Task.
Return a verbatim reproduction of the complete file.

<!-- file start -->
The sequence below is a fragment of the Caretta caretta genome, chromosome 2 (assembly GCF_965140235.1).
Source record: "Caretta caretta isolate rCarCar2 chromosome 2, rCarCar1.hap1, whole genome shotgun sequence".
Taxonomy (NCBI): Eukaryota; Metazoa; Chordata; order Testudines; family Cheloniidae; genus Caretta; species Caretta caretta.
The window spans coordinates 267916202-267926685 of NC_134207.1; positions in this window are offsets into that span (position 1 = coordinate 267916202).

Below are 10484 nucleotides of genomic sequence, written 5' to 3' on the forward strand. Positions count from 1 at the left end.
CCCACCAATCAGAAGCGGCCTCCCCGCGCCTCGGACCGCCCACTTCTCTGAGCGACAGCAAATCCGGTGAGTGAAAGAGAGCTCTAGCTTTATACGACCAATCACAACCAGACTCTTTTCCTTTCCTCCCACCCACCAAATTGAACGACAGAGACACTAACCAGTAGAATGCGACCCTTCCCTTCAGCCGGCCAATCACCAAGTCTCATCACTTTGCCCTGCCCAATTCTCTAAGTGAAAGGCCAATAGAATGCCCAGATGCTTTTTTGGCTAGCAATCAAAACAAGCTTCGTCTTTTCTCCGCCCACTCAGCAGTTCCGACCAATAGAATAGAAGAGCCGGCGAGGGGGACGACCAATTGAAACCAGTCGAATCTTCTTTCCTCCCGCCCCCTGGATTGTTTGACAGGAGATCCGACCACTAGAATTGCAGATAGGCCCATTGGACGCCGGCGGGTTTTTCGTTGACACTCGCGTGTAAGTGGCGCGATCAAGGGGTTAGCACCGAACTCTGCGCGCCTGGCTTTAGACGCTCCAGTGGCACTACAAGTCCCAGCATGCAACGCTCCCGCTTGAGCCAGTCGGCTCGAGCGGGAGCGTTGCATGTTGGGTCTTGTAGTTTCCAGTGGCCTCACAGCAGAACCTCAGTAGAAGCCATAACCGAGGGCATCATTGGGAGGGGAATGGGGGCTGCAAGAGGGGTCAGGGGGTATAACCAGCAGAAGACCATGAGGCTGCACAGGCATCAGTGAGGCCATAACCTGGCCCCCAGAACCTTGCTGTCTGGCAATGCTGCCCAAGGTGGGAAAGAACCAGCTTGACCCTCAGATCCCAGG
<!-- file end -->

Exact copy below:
The sequence below is a fragment of the Caretta caretta genome, chromosome 2 (assembly GCF_965140235.1).
Source record: "Caretta caretta isolate rCarCar2 chromosome 2, rCarCar1.hap1, whole genome shotgun sequence".
Taxonomy (NCBI): Eukaryota; Metazoa; Chordata; order Testudines; family Cheloniidae; genus Caretta; species Caretta caretta.
The window spans coordinates 267916202-267926685 of NC_134207.1; positions in this window are offsets into that span (position 1 = coordinate 267916202).

Below are 10484 nucleotides of genomic sequence, written 5' to 3' on the forward strand. Positions count from 1 at the left end.
CCCACCAATCAGAAGCGGCCTCCCCGCGCCTCGGACCGCCCACTTCTCTGAGCGACAGCAAATCCGGTGAGTGAAAGAGAGCTCTAGCTTTATACGACCAATCACAACCAGACTCTTTTCCTTTCCTCCCACCCACCAAATTGAACGACAGAGACACTAACCAGTAGAATGCGACCCTTCCCTTCAGCCGGCCAATCACCAAGTCTCATCACTTTGCCCTGCCCAATTCTCTAAGTGAAAGGCCAATAGAATGCCCAGATGCTTTTTTGGCTAGCAATCAAAACAAGCTTCGTCTTTTCTCCGCCCACTCAGCAGTTCCGACCAATAGAATAGAAGAGCCGGCGAGGGGGACGACCAATTGAAACCAGTCGAATCTTCTTTCCTCCCGCCCCCTGGATTGTTTGACAGGAGATCCGACCACTAGAATTGCAGATAGGCCCATTGGACGCCGGCGGGTTTTTCGTTGACACTCGCGTGTAAGTGGCGCGATCAAGGGGTTAGCACCGAACTCTGCGCGCCTGGCTTTAGACGCTCCAGTGGCACTACAAGTCCCAGCATGCAACGCTCCCGCTTGAGCCAGTCGGCTCGAGCGGGAGCGTTGCATGTTGGGTCTTGTAGTTTCCAGTGGCCTCACAGCAGAACCTCAGTAGAAGCCATAACCGAGGGCATCATTGGGAGGGGAATGGGGGCTGCAAGAGGGGTCAGGGGGTATAACCAGCAGAAGACCATGAGGCTGCACAGGCATCAGTGAGGCCATAACCTGGCCCCCAGAACCTTGCTGTCTGGCAATGCTGCCCAAGGTGGGAAAGAACCAGCTTGACCCTCAGATCCCAGG